The more one shares, the more one undermines a future patent application and a system that encourages privatization [profit for the few, suffering for the many]
Al Jazeera, 3 August 2013
Signed into law by President Bill Clinton, the Economic Espionage Act of 1995 makes it a federal offence punishable by up to 15 years in prison for someone to “knowingly” deliver a “trade secret” into the hands of a foreign government or institution. As written, that means even if someone had the most honest of intentions – hey, maybe people outside of America get cancer too – they would still be considered a spy for letting a scientific secret cross a body of water. If that secret is ever disclosed, it will be disclosed on corporate America’s terms. And it will make someone a lot of money.
Consider the case of Hua Jun Zhao. A researcher at Wisconsin Medical College, Zhao was recently accused of stealing several vials of a potentially cancer-fighting compound he was working on with the intent of passing it on to a university in China, allegedly as his own work. If true, Zhao certainly committed a crime – theft – and perhaps intended to commit academic fraud. But when the FBI came knocking, the $8,000 in missing goods was treated as espionage. Zhao, according to the bureau, was a spy.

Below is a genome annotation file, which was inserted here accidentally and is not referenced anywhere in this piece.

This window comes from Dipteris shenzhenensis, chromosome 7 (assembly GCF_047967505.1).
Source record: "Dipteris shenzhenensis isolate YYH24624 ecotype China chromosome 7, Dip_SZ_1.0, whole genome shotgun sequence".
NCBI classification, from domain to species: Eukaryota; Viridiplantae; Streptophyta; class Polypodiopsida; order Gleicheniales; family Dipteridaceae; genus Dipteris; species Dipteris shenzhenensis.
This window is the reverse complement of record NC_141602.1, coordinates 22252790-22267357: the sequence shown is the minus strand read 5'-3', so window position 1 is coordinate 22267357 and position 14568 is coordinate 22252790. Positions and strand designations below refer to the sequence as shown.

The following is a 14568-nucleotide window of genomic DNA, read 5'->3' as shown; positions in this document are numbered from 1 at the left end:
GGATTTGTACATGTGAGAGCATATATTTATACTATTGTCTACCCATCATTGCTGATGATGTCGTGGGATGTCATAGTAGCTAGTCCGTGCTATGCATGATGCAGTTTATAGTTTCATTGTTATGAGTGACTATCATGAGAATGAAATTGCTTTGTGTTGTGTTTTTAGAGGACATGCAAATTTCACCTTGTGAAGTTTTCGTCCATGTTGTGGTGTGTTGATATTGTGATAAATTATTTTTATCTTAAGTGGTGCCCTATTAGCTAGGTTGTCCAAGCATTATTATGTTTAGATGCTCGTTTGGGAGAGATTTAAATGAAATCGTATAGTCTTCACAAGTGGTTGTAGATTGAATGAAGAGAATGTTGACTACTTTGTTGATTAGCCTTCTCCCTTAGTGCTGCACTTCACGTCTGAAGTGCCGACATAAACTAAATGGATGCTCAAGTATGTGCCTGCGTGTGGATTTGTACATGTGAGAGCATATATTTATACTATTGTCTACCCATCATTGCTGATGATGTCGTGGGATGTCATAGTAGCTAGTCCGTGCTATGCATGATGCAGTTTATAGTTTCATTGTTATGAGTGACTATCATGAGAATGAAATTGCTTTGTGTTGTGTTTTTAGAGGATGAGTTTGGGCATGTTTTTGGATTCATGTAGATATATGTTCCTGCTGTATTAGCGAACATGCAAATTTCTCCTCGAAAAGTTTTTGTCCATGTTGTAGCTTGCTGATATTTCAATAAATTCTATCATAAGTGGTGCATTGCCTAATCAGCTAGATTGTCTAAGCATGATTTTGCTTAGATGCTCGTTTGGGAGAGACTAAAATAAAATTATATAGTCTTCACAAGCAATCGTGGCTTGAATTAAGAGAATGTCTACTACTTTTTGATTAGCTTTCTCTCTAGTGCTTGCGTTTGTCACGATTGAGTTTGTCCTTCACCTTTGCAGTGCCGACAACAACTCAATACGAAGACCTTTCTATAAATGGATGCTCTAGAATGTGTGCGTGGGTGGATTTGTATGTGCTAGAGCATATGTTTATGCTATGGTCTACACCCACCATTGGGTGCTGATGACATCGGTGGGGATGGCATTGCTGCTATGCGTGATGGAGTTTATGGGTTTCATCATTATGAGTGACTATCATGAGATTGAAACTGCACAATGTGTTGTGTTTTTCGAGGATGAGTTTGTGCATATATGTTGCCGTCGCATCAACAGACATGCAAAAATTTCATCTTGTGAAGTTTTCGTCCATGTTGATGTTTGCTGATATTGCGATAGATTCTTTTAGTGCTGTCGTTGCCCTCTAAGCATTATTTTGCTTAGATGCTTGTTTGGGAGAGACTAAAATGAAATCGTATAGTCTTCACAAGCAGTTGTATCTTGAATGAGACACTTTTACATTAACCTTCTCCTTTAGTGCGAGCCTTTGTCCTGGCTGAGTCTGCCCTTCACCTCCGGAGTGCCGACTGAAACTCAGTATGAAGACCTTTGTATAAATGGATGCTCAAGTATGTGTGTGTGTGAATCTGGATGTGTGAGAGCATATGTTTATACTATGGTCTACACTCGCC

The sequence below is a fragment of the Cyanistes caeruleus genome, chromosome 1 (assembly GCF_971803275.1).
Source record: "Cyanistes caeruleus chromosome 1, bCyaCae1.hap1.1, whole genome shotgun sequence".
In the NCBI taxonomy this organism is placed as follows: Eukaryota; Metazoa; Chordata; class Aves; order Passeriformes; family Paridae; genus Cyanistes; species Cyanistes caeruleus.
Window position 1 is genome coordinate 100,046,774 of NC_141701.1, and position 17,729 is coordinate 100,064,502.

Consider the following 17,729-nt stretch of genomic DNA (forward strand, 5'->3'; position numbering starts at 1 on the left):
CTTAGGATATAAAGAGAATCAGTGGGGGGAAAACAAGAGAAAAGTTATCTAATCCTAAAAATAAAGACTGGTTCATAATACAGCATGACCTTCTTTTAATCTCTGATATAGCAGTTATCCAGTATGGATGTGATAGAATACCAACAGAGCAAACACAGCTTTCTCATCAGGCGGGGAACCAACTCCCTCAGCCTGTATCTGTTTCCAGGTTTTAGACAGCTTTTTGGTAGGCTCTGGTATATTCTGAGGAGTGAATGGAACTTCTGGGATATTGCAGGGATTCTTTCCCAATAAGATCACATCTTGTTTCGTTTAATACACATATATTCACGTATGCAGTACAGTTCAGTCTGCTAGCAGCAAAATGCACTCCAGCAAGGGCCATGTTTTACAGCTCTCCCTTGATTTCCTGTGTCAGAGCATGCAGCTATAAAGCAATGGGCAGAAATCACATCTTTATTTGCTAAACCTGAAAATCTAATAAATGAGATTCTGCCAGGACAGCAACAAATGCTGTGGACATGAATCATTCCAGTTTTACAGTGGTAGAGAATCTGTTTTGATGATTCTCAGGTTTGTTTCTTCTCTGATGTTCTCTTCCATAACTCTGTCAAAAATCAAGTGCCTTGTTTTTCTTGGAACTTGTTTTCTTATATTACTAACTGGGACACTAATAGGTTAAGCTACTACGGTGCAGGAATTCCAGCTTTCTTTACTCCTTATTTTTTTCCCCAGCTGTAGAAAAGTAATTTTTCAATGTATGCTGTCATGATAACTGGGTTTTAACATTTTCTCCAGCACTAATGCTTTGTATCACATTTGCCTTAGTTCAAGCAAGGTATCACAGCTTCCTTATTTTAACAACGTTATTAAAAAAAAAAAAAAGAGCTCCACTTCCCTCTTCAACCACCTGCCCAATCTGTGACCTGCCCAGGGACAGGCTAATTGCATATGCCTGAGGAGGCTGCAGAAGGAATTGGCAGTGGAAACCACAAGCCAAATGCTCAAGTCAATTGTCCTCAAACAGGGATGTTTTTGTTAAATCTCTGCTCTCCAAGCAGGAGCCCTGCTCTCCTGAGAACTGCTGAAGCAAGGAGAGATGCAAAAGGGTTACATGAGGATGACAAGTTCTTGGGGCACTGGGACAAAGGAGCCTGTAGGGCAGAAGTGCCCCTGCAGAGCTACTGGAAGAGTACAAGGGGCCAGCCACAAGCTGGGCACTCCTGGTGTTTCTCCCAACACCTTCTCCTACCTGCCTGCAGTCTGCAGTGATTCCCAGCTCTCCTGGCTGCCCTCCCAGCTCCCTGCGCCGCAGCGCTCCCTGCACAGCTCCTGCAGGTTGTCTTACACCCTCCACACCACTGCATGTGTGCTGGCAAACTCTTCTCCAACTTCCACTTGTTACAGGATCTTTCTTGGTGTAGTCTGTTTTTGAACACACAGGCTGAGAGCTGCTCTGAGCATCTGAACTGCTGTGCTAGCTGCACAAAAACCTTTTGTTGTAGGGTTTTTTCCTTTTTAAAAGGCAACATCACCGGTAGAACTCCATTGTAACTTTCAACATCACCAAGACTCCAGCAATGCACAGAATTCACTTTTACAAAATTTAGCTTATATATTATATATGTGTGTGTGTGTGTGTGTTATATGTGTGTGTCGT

In a press release, the FBI alleged that the Chinese native used his position to “illegally acquire patented cancer research material and to have taken steps to provide that material to Zhejiang University in China”. Among the goals served by his arrest, the bureau stated, was protecting America’s “competitiveness in an age of globalisation”. By law, the espionage case had to first be approved by a top official at the Justice Department.